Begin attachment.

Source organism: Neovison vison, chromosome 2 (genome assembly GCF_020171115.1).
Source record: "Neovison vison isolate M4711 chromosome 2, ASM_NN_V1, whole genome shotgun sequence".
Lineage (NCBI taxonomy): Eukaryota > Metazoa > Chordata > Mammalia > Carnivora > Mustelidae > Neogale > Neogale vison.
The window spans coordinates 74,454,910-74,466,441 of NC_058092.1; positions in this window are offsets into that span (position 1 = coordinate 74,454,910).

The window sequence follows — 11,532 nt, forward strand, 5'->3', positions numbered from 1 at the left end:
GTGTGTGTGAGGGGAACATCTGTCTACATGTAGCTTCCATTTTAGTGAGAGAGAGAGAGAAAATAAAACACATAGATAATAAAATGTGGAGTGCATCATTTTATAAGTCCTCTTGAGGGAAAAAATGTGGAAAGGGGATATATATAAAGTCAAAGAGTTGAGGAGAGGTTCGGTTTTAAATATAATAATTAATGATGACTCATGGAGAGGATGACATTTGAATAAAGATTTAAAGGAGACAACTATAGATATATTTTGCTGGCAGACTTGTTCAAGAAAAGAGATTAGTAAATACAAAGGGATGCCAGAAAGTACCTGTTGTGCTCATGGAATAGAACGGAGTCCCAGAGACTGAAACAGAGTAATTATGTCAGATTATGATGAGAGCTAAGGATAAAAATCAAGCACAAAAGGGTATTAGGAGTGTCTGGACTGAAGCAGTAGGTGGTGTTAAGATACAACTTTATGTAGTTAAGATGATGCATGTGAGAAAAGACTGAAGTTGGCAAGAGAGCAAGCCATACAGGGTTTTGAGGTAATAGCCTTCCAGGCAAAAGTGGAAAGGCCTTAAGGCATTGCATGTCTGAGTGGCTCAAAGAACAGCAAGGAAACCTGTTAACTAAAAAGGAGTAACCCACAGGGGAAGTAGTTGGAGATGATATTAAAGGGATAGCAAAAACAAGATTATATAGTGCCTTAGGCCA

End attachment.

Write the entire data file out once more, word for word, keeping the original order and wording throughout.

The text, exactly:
Source organism: Neovison vison, chromosome 2 (genome assembly GCF_020171115.1).
Source record: "Neovison vison isolate M4711 chromosome 2, ASM_NN_V1, whole genome shotgun sequence".
Lineage (NCBI taxonomy): Eukaryota > Metazoa > Chordata > Mammalia > Carnivora > Mustelidae > Neogale > Neogale vison.
The window spans coordinates 74,454,910-74,466,441 of NC_058092.1; positions in this window are offsets into that span (position 1 = coordinate 74,454,910).

The window sequence follows — 11,532 nt, forward strand, 5'->3', positions numbered from 1 at the left end:
GTGTGTGTGAGGGGAACATCTGTCTACATGTAGCTTCCATTTTAGTGAGAGAGAGAGAGAAAATAAAACACATAGATAATAAAATGTGGAGTGCATCATTTTATAAGTCCTCTTGAGGGAAAAAATGTGGAAAGGGGATATATATAAAGTCAAAGAGTTGAGGAGAGGTTCGGTTTTAAATATAATAATTAATGATGACTCATGGAGAGGATGACATTTGAATAAAGATTTAAAGGAGACAACTATAGATATATTTTGCTGGCAGACTTGTTCAAGAAAAGAGATTAGTAAATACAAAGGGATGCCAGAAAGTACCTGTTGTGCTCATGGAATAGAACGGAGTCCCAGAGACTGAAACAGAGTAATTATGTCAGATTATGATGAGAGCTAAGGATAAAAATCAAGCACAAAAGGGTATTAGGAGTGTCTGGACTGAAGCAGTAGGTGGTGTTAAGATACAACTTTATGTAGTTAAGATGATGCATGTGAGAAAAGACTGAAGTTGGCAAGAGAGCAAGCCATACAGGGTTTTGAGGTAATAGCCTTCCAGGCAAAAGTGGAAAGGCCTTAAGGCATTGCATGTCTGAGTGGCTCAAAGAACAGCAAGGAAACCTGTTAACTAAAAAGGAGTAACCCACAGGGGAAGTAGTTGGAGATGATATTAAAGGGATAGCAAAAACAAGATTATATAGTGCCTTAGGCCA